Recently, a colleague located on the East Coast made the observation that commercial lending may be “drying up.” He asked for our view on whether this is true and how lenders are approaching 2016.

The short answer is that debit and equity (capital) markets are now affected by global and national economic activity. Real estate markets are local. Portland may be having a “goldilocks”moment in which good underlying real estate fundamentals are bolstered by low rates that are held down by poor economic realities elsewhere. Our reality in Portland may not be the same one that folks are experiencing in other markets.

As a debt and equity mortgage banking firm in Portland, Melvin Mark Capital Group arranges joint venture equity, construction debt, and long-term permanent financing for all manner of income-producing properties. Our capital sources include banks, pension funds, agencies (Fannie Mae and Freddie Mac), and life insurance companies. The majority of these lenders are not located in the Portland market and provide capital across the entire country.

It is good to remember that our lenders are essentially investors seeking yield. They have cash that needs to be deployed. Take life companies for example: the alternative to mortgages are high-quality, investment-rated bonds. The yields on these bonds have been very low for several years, which have placed more pressure on the mortgage departments to deploy capital into good quality loan opportunities. We have seen this influx of money into real estate for several years now.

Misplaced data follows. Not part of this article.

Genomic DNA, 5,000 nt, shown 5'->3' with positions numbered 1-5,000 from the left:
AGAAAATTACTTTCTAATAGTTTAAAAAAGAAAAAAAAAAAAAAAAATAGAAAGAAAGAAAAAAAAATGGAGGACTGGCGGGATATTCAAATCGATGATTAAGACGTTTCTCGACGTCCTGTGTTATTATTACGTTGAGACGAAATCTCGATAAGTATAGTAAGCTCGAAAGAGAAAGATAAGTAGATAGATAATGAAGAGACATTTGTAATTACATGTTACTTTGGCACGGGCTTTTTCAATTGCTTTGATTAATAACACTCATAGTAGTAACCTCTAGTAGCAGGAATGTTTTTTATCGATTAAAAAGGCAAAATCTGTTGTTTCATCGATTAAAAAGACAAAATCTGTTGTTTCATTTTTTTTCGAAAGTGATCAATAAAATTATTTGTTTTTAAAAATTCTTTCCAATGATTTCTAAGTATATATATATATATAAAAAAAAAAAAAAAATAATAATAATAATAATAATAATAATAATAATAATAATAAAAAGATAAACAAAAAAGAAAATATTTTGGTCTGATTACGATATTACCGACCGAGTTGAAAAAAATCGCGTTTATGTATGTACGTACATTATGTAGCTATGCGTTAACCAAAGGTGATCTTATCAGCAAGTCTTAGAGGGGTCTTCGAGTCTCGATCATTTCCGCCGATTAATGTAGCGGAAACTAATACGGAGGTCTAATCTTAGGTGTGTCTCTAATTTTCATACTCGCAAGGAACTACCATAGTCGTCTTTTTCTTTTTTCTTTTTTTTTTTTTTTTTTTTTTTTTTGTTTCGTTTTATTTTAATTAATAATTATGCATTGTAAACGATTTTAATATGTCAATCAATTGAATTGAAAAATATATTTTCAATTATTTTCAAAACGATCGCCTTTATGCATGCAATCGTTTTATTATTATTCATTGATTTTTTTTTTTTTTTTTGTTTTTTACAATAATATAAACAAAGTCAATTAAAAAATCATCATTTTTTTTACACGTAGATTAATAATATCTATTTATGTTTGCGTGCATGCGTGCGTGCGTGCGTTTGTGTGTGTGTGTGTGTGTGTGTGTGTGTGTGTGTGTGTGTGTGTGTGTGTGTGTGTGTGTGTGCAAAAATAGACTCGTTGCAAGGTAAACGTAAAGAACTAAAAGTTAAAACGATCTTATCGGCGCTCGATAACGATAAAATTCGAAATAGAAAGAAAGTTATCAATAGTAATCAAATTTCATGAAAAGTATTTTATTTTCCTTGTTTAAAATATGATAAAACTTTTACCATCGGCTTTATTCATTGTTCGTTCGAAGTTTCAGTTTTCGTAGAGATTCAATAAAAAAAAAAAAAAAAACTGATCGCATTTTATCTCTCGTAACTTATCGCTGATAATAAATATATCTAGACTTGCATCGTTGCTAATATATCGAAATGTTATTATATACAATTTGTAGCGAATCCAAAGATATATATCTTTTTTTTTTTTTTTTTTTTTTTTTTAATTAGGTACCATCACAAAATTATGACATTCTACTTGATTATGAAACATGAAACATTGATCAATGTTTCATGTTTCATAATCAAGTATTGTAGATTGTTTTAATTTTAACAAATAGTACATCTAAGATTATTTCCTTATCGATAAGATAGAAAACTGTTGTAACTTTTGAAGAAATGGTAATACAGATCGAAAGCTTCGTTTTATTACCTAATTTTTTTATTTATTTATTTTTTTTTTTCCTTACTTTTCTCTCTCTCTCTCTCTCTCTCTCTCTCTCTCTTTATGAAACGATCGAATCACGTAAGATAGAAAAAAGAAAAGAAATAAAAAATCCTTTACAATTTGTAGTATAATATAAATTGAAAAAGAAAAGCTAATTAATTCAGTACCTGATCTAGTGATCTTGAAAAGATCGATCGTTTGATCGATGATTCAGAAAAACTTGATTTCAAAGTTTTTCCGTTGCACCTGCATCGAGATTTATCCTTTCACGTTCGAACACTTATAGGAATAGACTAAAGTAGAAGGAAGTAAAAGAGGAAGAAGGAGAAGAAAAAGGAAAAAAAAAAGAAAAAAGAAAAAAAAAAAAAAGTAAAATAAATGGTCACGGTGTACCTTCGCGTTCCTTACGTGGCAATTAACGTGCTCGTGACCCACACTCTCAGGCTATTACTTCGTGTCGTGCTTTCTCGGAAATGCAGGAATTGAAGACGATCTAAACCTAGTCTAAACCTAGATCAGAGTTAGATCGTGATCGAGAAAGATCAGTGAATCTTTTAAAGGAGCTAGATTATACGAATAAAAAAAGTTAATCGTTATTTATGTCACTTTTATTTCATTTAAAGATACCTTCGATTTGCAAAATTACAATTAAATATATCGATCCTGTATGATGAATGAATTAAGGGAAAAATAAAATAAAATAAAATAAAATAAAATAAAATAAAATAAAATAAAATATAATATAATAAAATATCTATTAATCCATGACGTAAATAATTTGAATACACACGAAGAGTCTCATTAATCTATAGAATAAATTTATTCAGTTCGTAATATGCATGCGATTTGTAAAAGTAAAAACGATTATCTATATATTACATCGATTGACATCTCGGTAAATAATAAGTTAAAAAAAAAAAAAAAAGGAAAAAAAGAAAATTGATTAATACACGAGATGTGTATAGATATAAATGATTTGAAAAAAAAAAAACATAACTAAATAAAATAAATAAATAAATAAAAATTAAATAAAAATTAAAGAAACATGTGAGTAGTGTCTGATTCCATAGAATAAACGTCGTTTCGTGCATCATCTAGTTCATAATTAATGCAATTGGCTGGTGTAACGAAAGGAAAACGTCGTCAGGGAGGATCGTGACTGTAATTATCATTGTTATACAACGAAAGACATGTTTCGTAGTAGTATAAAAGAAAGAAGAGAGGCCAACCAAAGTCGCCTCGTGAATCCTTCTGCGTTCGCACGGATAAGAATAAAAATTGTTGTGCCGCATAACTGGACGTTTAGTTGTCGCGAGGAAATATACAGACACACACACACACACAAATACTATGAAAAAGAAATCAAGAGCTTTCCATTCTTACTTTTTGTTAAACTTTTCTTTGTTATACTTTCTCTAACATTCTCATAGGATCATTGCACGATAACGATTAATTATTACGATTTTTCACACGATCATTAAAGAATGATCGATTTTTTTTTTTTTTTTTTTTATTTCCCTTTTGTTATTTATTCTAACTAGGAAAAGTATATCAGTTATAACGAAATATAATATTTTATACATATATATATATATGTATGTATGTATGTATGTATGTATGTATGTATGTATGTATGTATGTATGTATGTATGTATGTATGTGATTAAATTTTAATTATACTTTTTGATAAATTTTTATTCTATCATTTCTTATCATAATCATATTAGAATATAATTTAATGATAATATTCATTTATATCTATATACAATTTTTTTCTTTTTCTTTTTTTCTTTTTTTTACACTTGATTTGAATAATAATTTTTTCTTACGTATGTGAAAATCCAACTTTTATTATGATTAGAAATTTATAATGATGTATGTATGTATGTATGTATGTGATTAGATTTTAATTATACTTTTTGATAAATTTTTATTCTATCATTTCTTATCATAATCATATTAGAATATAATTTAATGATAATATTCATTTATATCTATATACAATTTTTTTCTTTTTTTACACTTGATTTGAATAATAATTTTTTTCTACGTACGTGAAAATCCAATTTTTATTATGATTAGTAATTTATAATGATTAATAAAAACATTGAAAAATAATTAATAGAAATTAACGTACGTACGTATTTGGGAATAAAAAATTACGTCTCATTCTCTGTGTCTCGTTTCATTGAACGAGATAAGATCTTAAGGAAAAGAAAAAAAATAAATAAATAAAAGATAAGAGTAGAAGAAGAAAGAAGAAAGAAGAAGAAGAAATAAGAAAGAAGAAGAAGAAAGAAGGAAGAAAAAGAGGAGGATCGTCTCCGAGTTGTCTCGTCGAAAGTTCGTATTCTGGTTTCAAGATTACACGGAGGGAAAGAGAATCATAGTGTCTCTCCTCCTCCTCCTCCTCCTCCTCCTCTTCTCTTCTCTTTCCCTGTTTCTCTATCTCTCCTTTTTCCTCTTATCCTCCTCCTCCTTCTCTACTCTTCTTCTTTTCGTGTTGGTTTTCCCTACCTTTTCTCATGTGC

For 2016, many lenders have equal or greater allocations. In fact, several are attempting to figure out ways to get more yield. This typically requires taking on more risk and can lead to deterioration in underwriting parameters. As a cautionary note, we generally tend to experience this toward the latter half of a real estate cycle. We are now 6.5 years into recovery, and the average economic expansion lasts 5 to 5.5 years.

So, we anticipate a continuing heavy flow of capital into real estate with some caution.

Here is where Portland comes into play. Portland continues to have some of the strongest real estate fundamentals across the country with low vacancy rates and high demand across all asset types. Lenders view Portland as a very favorable place to make loans. We’ve got a good story to tell, a strong urban growth boundary, young tech talent, and an incredible quality of life. We began to experience, to larger extent, institutional investment capital (debt & equity) in Portland once the returns in San Francisco and Seattle began to get very thin. This has only snowballed and is not expected to slow anytime soon.

More aggressive lenders such as banks may suffer another hangover and retreat from the market;  but our most reliable capital sources were able to remain active throughout the recent cycle. In fact, some would say they made their best loans during the trough of the recession, and they are well-positioned to continue to do so in the future.

In our view, commercial lending doesn’t appear to be drying up. This is a dynamic industry with lenders and their programs changing every day. It is important now more than ever to use an intermediary to explore all financing options in order to find the best solution.